• http://theboardridersuite.wordpress.com/ Theboardrider

        Shawn was my favorite after The Hawk left…

  • http://profiles.google.com/jchickenlegs paul john catanese

    I have watched the movie “Money Ball” five times now and
    am slowly getting the idea.
    While it looks like it has merit, what I don’t care for about the system is the fate of players. They have become numbers on the computer and are learning not to un pack their bags, as they may be gone the next day.
    I don’t know how much Mr. Epstein associates or cares for the individuals involved, but the end result is the same for all of them.
    What is paramount for me is the confusion it brings, I don’t know whether or not a player will be here today, tommorow or the next day.
    It’s difficult for the average fan to get a grip on who to root for knowing that they could be on the way out even as they read about them.
    It’s true that someday the system may bring about a consistant winner, then again that part of it depends on things beyond the method being used, a pulled hamstring, pebble in front of a ground ball, sun at an inappropiate time, I think the point is made that plain old luck plays a big part.
    I understand some sort of plan, since others have not worked needs to be in place, but this cold calculated way to go about baseball leaves me with a little more to be desired.
    I totaly agree with accountability with players getting a lot of dollars and not producing, they should be gone, what I don’t agree with is bringing players in based on some prior years of success before an injury,or players brought in simply becuase they are inexpensive and released by another team and something may have been missed in their ability that the Cubs can bring out in them. There is too many things that must go right to see a World Series.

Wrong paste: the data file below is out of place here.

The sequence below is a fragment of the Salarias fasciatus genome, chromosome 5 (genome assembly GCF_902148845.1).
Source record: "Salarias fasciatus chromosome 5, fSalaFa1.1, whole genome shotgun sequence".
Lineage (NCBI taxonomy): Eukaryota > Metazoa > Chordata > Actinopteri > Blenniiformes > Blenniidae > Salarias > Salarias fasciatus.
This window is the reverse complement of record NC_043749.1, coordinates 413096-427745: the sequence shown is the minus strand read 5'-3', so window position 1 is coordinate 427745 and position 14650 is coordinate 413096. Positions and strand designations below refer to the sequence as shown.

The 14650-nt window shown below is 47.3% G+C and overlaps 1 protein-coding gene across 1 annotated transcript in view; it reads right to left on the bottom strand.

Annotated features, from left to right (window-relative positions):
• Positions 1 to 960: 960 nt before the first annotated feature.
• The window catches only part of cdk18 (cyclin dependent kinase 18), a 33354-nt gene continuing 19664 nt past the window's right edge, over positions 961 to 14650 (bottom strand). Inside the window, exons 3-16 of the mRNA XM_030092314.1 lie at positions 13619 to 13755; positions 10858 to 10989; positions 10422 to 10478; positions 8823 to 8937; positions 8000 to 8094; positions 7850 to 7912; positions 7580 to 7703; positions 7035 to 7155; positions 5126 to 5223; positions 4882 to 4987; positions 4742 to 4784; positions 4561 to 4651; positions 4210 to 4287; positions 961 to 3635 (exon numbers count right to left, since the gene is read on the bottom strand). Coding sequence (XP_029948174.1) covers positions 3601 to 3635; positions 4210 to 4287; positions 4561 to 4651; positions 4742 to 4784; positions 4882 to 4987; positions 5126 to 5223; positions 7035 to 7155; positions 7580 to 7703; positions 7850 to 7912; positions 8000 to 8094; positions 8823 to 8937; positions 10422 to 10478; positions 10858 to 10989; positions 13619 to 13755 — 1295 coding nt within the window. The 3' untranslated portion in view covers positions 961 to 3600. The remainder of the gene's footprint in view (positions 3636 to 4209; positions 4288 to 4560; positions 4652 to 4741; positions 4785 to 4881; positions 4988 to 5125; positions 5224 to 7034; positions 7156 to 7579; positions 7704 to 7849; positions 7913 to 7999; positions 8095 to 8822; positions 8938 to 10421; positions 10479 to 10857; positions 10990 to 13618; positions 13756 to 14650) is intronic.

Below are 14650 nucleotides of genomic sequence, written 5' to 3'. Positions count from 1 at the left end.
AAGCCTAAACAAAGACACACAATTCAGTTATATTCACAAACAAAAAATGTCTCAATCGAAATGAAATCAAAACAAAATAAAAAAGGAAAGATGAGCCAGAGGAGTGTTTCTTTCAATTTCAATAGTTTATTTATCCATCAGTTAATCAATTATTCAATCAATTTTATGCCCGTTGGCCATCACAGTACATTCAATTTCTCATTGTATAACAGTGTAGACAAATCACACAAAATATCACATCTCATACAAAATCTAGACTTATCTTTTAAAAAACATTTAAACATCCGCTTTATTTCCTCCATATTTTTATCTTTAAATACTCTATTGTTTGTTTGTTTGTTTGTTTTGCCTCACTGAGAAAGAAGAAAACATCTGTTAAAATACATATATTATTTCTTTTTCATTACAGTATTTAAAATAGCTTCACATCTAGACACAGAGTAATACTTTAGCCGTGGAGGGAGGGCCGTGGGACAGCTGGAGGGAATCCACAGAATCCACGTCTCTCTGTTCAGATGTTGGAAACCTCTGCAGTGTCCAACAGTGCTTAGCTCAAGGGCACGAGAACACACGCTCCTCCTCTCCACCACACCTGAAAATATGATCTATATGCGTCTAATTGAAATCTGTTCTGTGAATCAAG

The one thing that stood out in the movie was “winning the last game of the season”.
    Patience may require a great deal of time before aquired.

    • DWalker

      You pretty well Identified the weakenss in the pure Moneyball concept, it rely’s soley on stats and takes the human element out. Since the events of that movie though, Baseball has focused more on the Moneyball concept than it did before. Why? Because every team looks for an edge. Some programs embraced it, others only half heartidly added a guy who could do stats besides his day job. The old cubs FO was that way, and it cost them, Badly. From a Moneyball approach, some of the worst signings Hendry made, could not be justified. Theo is more of a hybrid, I don’t think of him as a pure moneyball stats operator, more as a hybrid information junkie. From what I am getting from this front office, Theo absolutly CRAVES information. Scouting reports, video, stats, mental and physical reports, anything he can get his hands on. you notice he’s also beefed up the traditional scouting and video analyisis for every cubs affliated park? not what a pure stats guy would do. I think he does take mental factors into account, but he doesn’t weight them heavily. He figures at the majors, most guys are pro’s and should be treated as adults when it comes to possible trades.